Service With a Smile

Sex, the Self Serve way

by Christie Chisholm, Weekly Alibi, May 3, 2007

“No!”

We were searching for our KI, which, if LuAnn our instructor was correct, was nestled in the midpoint of the lower balls of our feet. We stood, knees bent slightly, pelvis tipped forward, eyes closed and, most importantly, feet hip-width apart, legs anchored to the wood floor.

“Every time you exhale, roots extend out of your KI and into the ground,” LuAnn encouraged. “Breathe. Feel your roots grow.”

“Now take a deep breath, and yell …”

“No!”

The collective voice was stronger now, arresting. I peeked quickly to see if anyone else looked startled, or if I was the only one still embarrassed to command our would-be attacker to “Stop!” with such gusto. I was apparently alone.

On the third try I got it. And I shouted with such enthusiasm, I felt certain no mugger/stalker/rapist would dare creep up on me in a dark alley.

We opened our eyes and shot each other congratulatory glances. But now it was time for the real lesson: figuring out how to kick the crap out of someone twice as big as you when he has his hands wrapped around your throat.

It almost made flogging seem easy.

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Sex and (Bad) Politics

Our overreaction to the HPV vaccine, and Richardson's mistake

by Christie Chisholm, Weekly Alibi, April 12, 2007

It almost isn't surprising. Almost.

At this moment in the history of our country, we should no longer be shocked by puritanical ideals sneaking into our politics, by our culture's simultaneous loathing and worship of sex, by some of our leaders'—and some of our citizens'—heartbreaking disdain for science. Yet, somehow, the jaws of disbelief still manage to unhinge and swallow us whole. Or maybe it's just me.

This year's State Legislative Session ushered in a series of momentous accomplishments: Our representatives banned cockfighting, legalized medical marijuana, increased our minimum wage and put restrictions on payday lenders. All initiatives will work to increase the quality of life of those in New Mexico. But there was another bill passed by our House and Senate that would have likely saved lives. Sadly, last week Gov. Bill Richardson vetoed that bill, in one of the more myopic and cowardly gestures he's made in recent memory.

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Sex, Toys and Videotapes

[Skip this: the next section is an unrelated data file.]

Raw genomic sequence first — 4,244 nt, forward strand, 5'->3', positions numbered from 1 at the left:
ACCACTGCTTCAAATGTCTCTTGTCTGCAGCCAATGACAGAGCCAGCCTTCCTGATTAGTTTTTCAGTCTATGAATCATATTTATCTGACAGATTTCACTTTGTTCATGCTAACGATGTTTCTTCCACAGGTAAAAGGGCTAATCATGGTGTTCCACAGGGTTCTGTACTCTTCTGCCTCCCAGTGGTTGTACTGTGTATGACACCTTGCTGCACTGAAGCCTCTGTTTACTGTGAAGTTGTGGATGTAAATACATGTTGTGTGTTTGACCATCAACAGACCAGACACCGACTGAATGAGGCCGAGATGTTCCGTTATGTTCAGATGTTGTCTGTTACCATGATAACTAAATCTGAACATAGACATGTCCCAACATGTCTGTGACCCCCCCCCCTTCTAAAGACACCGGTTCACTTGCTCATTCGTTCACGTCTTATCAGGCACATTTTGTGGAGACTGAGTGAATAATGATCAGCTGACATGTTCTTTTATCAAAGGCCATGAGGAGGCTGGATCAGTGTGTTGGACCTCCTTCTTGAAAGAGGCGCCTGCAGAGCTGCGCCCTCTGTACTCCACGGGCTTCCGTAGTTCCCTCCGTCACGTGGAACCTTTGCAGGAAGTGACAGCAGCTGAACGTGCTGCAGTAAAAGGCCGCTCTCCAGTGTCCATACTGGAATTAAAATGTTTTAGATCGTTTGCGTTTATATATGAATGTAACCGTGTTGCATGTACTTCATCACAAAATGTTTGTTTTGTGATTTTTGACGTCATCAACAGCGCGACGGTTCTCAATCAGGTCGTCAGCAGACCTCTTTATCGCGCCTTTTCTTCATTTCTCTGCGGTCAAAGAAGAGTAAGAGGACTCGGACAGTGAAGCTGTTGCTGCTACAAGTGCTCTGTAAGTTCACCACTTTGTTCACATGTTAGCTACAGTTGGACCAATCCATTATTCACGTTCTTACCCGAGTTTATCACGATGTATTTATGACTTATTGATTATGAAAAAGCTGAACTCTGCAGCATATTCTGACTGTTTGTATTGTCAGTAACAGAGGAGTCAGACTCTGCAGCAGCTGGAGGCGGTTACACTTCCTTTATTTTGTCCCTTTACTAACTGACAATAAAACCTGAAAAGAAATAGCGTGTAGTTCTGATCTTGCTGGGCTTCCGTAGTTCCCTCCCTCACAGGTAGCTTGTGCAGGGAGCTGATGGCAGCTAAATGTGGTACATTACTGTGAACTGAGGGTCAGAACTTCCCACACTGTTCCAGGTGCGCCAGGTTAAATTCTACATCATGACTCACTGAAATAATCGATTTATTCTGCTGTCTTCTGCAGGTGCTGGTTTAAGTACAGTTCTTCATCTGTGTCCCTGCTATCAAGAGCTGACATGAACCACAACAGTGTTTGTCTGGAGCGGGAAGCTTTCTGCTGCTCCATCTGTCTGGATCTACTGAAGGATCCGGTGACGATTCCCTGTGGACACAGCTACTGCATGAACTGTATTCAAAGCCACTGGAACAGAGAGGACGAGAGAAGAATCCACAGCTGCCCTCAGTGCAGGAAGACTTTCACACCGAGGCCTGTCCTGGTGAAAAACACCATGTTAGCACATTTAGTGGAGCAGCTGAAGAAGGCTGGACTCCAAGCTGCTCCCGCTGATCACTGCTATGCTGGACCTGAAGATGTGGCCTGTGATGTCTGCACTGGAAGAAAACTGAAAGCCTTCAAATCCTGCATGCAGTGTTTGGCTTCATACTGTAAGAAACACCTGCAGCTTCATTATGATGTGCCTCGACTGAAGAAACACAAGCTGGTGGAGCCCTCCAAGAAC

Your Valentine's Day guide to a night—nay, a lifetime—of merriment

by Christie Chisholm, Weekly Alibi, February 2, 2006

Sex. What? Don't look at me like that—you know you're thinking it, too. Valentine's Day is around the corner, and the last thing you want or need is tips on where to get chocolate and flowers. You know that part. Not to say that you don't know anything about sex, but it is a far more interesting affair after all, isn't it? We think so, too. So our gift to you this lovelorn holiday season (or lustlorn, as the case may be), won't be on the best spots to propose or the best deals on spas—you can invariably get that advice from a million other places—rather, we're going to deal with the down and dirty. Mainly, we're talking sex toys, along with a few other accoutrements. If you're shocked, disturbed, curious or comfortable, stick around. You just might learn a thing or two.

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The Mind's Temple

An interview with Judy Norsigian, author of Our Bodies, Ourselves

by Christie Chisholm, Weekly Alibi, September 8, 2005

Some people might say the women's health movement began with a book. It wasn't a particularly fancy document—no smooth pages filled with colored illustrations or shiny, plastic cover. But it was pivotal to the way that many women, over the last 35 years, would come to understand their bodies.

Our Bodies, Ourselves emerged from the forefront of the women's movement in 1970; the result of the combined effort of 12 women who met the year before at one of the first women's liberation conferences. As part of a workshop on "women and their bodies," they shared their medical and personal experiences, and came to realize that the one thing they knew for sure was that they didn't know much.

At a time when the medical industry was saturated with paternalism, sexism and ignorance, a woman's only choice when it came to her health was to take what the doctor ordered. Readable books on women's health didn't exist. The Internet was a thing of the future. In short, there were no options. And so these 12 women created them. Coming together from a variety of backgrounds, they did the research, talked to doctors, talked to other women and, after forming the Boston Women's Health Book Collective and co-authoring the first edition of Our Bodies, Ourselves (then named Women and Their Bodies), they stirred college campuses across the country.

Over the last three decades, a lot has changed. But the fight for accurate information in women's (and men's) health is far from over. Judy Norsigian, who has been with the group since 1971, is coming to the University of New Mexico Bookstore on Sept. 13 to give an author reading and talk about the newest edition of Our Bodies, Ourselves, updated for the first time in a decade to celebrate its 35-year anniversary. The book now has a companion website (ourbodiesourselves.org) that is constantly updated, and provides a long list of links, resources and supplemental reading material, free of charge.

Here, Norsigian talks with the Alibi about what's changed in women's health since the book was first printed, the current political climate and what every person should do to protect what started it all: their bodies.

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